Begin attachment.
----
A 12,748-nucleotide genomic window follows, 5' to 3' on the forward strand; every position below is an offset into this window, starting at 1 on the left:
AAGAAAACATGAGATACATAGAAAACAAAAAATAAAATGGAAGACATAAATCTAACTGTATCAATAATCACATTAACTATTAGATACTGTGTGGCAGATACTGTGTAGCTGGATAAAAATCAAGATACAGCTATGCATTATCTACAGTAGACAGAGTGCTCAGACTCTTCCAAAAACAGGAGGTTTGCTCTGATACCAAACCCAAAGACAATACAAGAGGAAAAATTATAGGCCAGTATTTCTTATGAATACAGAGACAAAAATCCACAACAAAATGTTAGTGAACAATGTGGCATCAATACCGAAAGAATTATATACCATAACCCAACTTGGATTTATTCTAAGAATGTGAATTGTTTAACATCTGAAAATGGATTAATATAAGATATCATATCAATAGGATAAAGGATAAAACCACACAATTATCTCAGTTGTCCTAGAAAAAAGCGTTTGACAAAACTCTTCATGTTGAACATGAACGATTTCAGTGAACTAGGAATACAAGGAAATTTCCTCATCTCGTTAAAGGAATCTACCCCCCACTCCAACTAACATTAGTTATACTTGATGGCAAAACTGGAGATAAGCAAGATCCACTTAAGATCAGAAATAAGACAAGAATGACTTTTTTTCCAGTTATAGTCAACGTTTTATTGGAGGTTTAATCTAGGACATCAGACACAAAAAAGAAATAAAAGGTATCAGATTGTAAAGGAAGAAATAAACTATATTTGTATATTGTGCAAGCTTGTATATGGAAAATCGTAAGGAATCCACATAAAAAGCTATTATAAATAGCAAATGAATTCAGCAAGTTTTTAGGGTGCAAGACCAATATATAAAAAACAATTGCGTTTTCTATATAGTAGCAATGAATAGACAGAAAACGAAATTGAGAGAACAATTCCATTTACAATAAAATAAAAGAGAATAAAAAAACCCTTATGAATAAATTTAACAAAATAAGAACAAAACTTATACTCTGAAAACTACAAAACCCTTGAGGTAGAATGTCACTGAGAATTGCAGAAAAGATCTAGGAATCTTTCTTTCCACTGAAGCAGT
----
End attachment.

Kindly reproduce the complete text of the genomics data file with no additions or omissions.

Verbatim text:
A 12,748-nucleotide genomic window follows, 5' to 3' on the forward strand; every position below is an offset into this window, starting at 1 on the left:
AAGAAAACATGAGATACATAGAAAACAAAAAATAAAATGGAAGACATAAATCTAACTGTATCAATAATCACATTAACTATTAGATACTGTGTGGCAGATACTGTGTAGCTGGATAAAAATCAAGATACAGCTATGCATTATCTACAGTAGACAGAGTGCTCAGACTCTTCCAAAAACAGGAGGTTTGCTCTGATACCAAACCCAAAGACAATACAAGAGGAAAAATTATAGGCCAGTATTTCTTATGAATACAGAGACAAAAATCCACAACAAAATGTTAGTGAACAATGTGGCATCAATACCGAAAGAATTATATACCATAACCCAACTTGGATTTATTCTAAGAATGTGAATTGTTTAACATCTGAAAATGGATTAATATAAGATATCATATCAATAGGATAAAGGATAAAACCACACAATTATCTCAGTTGTCCTAGAAAAAAGCGTTTGACAAAACTCTTCATGTTGAACATGAACGATTTCAGTGAACTAGGAATACAAGGAAATTTCCTCATCTCGTTAAAGGAATCTACCCCCCACTCCAACTAACATTAGTTATACTTGATGGCAAAACTGGAGATAAGCAAGATCCACTTAAGATCAGAAATAAGACAAGAATGACTTTTTTTCCAGTTATAGTCAACGTTTTATTGGAGGTTTAATCTAGGACATCAGACACAAAAAAGAAATAAAAGGTATCAGATTGTAAAGGAAGAAATAAACTATATTTGTATATTGTGCAAGCTTGTATATGGAAAATCGTAAGGAATCCACATAAAAAGCTATTATAAATAGCAAATGAATTCAGCAAGTTTTTAGGGTGCAAGACCAATATATAAAAAACAATTGCGTTTTCTATATAGTAGCAATGAATAGACAGAAAACGAAATTGAGAGAACAATTCCATTTACAATAAAATAAAAGAGAATAAAAAAACCCTTATGAATAAATTTAACAAAATAAGAACAAAACTTATACTCTGAAAACTACAAAACCCTTGAGGTAGAATGTCACTGAGAATTGCAGAAAAGATCTAGGAATCTTTCTTTCCACTGAAGCAGT